Northern Ireland: Historic strike victory for postal workers…

But workers face petty, vindictive management

The recent three week unofficial strike by 800 postal workers based in Tomb Street, in Belfast, and Mallusk [see previous reports on] forced a complete climb down by Royal Mail management.

On returning to work, however, the workers have found that the underlying issues that caused the strike are still unresolved. The strike was against the bullying and harassment that has become part of the culture of Royal Mail management.

It began over a single incident – when managers in the BT13 (Shankill Road) area tried to discipline union reps for keeping a record of incidents of management harassment – but quickly spread as other workers walked out in support.

Management clearly thought that if they took a firm line they could break the strike. Instead of giving way and meeting the worker’s demand for an independent review of industrial relations, they responded by threatening legal action against the officers of the union branch and by placing impossible conditions on a return to work.

If they expected the workers would buckle under these threats, they miscalculated badly. Three weeks into the strike, with the workers still absolutely solid, management agreed to the demand for a review and withdrew the strings that they had previously tried to attach to this.

This was an historic victory. The postal workers showed how workers from both communities in Northern Ireland can stand together in struggle. They succeeded in defying the anti trade union laws and most importantly they showed that, where workers stand solid, strikes can be won.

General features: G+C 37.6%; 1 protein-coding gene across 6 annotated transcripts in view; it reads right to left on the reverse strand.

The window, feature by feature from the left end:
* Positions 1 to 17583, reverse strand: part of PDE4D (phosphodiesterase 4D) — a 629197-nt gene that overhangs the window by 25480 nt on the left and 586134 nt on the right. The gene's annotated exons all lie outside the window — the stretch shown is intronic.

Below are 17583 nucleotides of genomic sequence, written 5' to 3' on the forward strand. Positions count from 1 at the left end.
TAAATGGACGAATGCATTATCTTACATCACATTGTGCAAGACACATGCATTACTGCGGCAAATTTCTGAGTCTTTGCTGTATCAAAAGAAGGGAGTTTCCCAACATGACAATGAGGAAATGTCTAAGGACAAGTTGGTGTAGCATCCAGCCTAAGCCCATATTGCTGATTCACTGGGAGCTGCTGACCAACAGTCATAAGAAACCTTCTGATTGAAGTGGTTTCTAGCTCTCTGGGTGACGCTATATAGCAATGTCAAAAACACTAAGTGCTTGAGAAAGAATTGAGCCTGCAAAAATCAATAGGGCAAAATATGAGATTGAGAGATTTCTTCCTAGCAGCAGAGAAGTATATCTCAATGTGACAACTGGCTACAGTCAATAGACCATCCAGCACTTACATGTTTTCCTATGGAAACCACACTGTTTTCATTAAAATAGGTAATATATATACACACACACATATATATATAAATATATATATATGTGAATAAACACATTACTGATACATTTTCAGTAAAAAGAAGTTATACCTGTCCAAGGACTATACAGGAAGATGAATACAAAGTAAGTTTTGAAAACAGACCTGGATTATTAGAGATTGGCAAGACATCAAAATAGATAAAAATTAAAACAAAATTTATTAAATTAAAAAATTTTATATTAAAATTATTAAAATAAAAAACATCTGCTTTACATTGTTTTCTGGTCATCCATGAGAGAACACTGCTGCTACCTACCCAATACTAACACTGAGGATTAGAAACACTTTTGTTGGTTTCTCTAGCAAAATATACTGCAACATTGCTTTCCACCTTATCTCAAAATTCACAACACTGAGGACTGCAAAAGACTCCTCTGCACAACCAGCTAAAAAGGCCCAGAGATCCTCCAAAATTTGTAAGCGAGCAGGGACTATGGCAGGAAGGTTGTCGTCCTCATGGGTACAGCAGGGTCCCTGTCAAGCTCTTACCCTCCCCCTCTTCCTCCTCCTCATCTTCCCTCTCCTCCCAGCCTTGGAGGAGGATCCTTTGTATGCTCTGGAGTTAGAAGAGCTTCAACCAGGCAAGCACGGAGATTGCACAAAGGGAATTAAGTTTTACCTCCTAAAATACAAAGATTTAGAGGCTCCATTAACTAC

Yet, when they went back to work, they found that management, clearly smarting from the defeat, were still determined to behave in a petty and vindictive manner. Tony McCall works in the Shankill area and was one of the first to walk out. He describes the problems they have encountered since going back to work:

“We quickly found that a lot of things haven’t changed. Those who were on strike have been refused additional overtime to help clear the backlog. The overtime has gone to scabs. They have also brought in casuals who don’t know the routes.

“In order to try to get back at the workforce, management are prepared to let the quality of service fall”.

This article also appears in the March edition of ‘The Socialist’, paper of the Socialist Party (Ireland)

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March 2006